After our week in Lovell, where everyone was about as hospitable as any place we had then been or have ever since been on the planet, we set out for the Little Bighorn finally, via the main road this time, by the pleasant pastures abounding with lavender and yellow and pinkish wildflowers, that Sunday morning, June 26, 1977.

We got to the battlefield at around 1:00 p.m., whereupon we were told we were in luck. For we had arrived on the day of the 101st anniversary of the conclusion of the battle.

So, never question too hard the reason for things which slow you down or take you on the long course, for there at the end of the journey is usually, if one wishes to see it, anyway, a hidden treasure to be saved from all the travail.

There's more to the story, for instance when, after spending the night on the reservation, we began busily next morning trying to find some way to budge the car out of the mudhole we were in, in the vain hope that perhaps after all the clutch might yet grab a little friction and head us back to the main road by other means than foot, not knowing then whether we were within 30 miles of the nearest human, having driven for some time, seemingly hours, before getting stuck--demonstrating in that, since the distance was only about eight miles to the ranch, just how rugged the terrain was, what with, by crickety, taking fully six hours to traverse from town by four-wheel drive truck, total distance from town to car about 60 miles--that we suddenly, as we jammed a board underneath the tire to provide grip against the mud, became aware of a definite presence nearby. We caught some ever so slight hint of movement just in the fleeting peripheral, in between thoughts of just how best to jam that board against the tread so as to get the most out of it without straining what we hoped would be the remaining remnants of the lining on our clutch plate, that is, before having singed it to what was in fact shreds of burnt paste the night before trying to escape the muddy wash after dark, having run into it while hurriedly backtracking after realizing the road had completely disappeared into nowhere before our headlights, even with our youthfully sharp night vision fully in play.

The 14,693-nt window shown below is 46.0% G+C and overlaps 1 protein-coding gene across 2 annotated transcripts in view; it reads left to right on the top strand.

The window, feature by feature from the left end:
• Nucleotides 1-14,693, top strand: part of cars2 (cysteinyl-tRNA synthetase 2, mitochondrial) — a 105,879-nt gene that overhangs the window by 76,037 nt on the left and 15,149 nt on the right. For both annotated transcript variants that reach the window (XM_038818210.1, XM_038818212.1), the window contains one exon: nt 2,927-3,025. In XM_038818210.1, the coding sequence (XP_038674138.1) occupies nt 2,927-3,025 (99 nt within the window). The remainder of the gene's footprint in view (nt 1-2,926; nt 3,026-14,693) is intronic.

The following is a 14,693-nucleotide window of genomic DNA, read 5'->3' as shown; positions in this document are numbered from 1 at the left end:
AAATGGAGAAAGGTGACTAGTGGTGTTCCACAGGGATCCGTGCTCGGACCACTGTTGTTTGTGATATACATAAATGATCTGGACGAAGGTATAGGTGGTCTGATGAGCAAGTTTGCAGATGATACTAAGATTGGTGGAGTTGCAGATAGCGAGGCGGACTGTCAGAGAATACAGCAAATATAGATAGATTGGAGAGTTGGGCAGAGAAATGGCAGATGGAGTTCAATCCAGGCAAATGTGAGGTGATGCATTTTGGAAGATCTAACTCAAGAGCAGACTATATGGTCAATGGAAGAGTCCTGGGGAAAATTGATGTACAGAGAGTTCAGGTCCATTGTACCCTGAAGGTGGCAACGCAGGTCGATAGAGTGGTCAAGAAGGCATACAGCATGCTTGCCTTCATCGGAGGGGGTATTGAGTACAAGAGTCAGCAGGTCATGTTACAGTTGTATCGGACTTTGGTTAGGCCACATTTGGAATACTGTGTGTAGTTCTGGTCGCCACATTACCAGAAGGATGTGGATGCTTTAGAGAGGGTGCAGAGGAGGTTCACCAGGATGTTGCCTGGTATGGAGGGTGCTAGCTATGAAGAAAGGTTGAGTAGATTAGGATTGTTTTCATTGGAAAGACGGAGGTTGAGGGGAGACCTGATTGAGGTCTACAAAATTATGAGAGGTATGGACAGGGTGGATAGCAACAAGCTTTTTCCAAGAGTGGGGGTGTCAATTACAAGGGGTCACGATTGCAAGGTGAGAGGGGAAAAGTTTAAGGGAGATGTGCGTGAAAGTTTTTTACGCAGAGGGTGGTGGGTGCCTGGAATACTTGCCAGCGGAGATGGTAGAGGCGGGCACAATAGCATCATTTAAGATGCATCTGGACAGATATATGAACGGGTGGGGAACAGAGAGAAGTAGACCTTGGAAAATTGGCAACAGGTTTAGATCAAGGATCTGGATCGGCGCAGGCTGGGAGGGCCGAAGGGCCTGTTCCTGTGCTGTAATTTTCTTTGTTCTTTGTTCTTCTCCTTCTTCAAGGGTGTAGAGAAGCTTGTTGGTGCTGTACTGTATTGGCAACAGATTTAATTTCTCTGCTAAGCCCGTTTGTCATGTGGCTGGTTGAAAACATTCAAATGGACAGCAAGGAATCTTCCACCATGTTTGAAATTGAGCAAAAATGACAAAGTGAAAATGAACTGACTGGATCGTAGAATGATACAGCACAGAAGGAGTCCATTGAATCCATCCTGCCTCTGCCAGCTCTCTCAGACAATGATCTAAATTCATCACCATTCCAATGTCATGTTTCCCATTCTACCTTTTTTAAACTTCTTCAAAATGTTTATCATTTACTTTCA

Ever so startled, just after dawn, by this sudden apparitional movement coming upon us in complete silence, we looked up. There, staring us down was a perfect line of five or six Guernseys--or were they Jerseys?--anyway, brown and whites, looking as if they were very deliberately holding back incalculable laughter, as they dryly chewed their cuds. In fact, at that moment, effortlessly, they lapsed into a high-kicking chorus line, singing in unison, "I love to go a-wandering along the mountain track," segueing from there to a Martha Graham balletic movement from Petrushka, the tans being the deus ex anima mundi (but as to who was puppet and who magician, we couldn't say for certain, and probably couldn't were we to study all trine for all time). In the end, as indicated, the bound to be, judging by the relative inequity of numbers, polygamous husbands got very jealous and, with their long horns in stern array, most effectively manipulated us into the hills above the valley where we began our walk to the ranch, leaving our bemused observers below to their Cudsho.

In any event, we will reserve all of that for later telling in greater detail, as we have said.

Suffice it to say, we had an interesting and entirely, save the earth dusting bulls, hospitable time on the Crow Indian Reservation and parts nearby, the week of June 19-26, 1977, even if Custer and his men, 101 years before, didn't.

Navajo Passage

By Ernie Pyle

RED LAKE, Ariz.--We've seen hundreds of Indians in this Navajo country, and you consider it the climax of a perfect day if you can even get one to speak to you.